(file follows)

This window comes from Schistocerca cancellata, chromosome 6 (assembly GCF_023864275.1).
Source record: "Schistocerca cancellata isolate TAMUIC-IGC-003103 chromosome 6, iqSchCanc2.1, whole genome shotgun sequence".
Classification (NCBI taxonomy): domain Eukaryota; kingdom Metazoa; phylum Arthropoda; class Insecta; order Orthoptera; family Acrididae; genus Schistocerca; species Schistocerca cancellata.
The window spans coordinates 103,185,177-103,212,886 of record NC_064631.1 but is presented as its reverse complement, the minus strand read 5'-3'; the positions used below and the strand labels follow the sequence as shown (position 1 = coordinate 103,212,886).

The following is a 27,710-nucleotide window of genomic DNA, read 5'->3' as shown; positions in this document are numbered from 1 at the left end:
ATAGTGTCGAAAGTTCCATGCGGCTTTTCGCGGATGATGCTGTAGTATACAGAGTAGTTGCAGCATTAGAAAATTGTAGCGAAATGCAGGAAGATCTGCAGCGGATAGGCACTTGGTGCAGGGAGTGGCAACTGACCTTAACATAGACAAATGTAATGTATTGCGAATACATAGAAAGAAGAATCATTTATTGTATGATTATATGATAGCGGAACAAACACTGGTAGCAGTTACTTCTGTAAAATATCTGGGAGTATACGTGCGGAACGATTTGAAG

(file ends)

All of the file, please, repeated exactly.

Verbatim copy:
This window comes from Schistocerca cancellata, chromosome 6 (assembly GCF_023864275.1).
Source record: "Schistocerca cancellata isolate TAMUIC-IGC-003103 chromosome 6, iqSchCanc2.1, whole genome shotgun sequence".
Classification (NCBI taxonomy): domain Eukaryota; kingdom Metazoa; phylum Arthropoda; class Insecta; order Orthoptera; family Acrididae; genus Schistocerca; species Schistocerca cancellata.
The window spans coordinates 103,185,177-103,212,886 of record NC_064631.1 but is presented as its reverse complement, the minus strand read 5'-3'; the positions used below and the strand labels follow the sequence as shown (position 1 = coordinate 103,212,886).

The following is a 27,710-nucleotide window of genomic DNA, read 5'->3' as shown; positions in this document are numbered from 1 at the left end:
ATAGTGTCGAAAGTTCCATGCGGCTTTTCGCGGATGATGCTGTAGTATACAGAGTAGTTGCAGCATTAGAAAATTGTAGCGAAATGCAGGAAGATCTGCAGCGGATAGGCACTTGGTGCAGGGAGTGGCAACTGACCTTAACATAGACAAATGTAATGTATTGCGAATACATAGAAAGAAGAATCATTTATTGTATGATTATATGATAGCGGAACAAACACTGGTAGCAGTTACTTCTGTAAAATATCTGGGAGTATACGTGCGGAACGATTTGAAG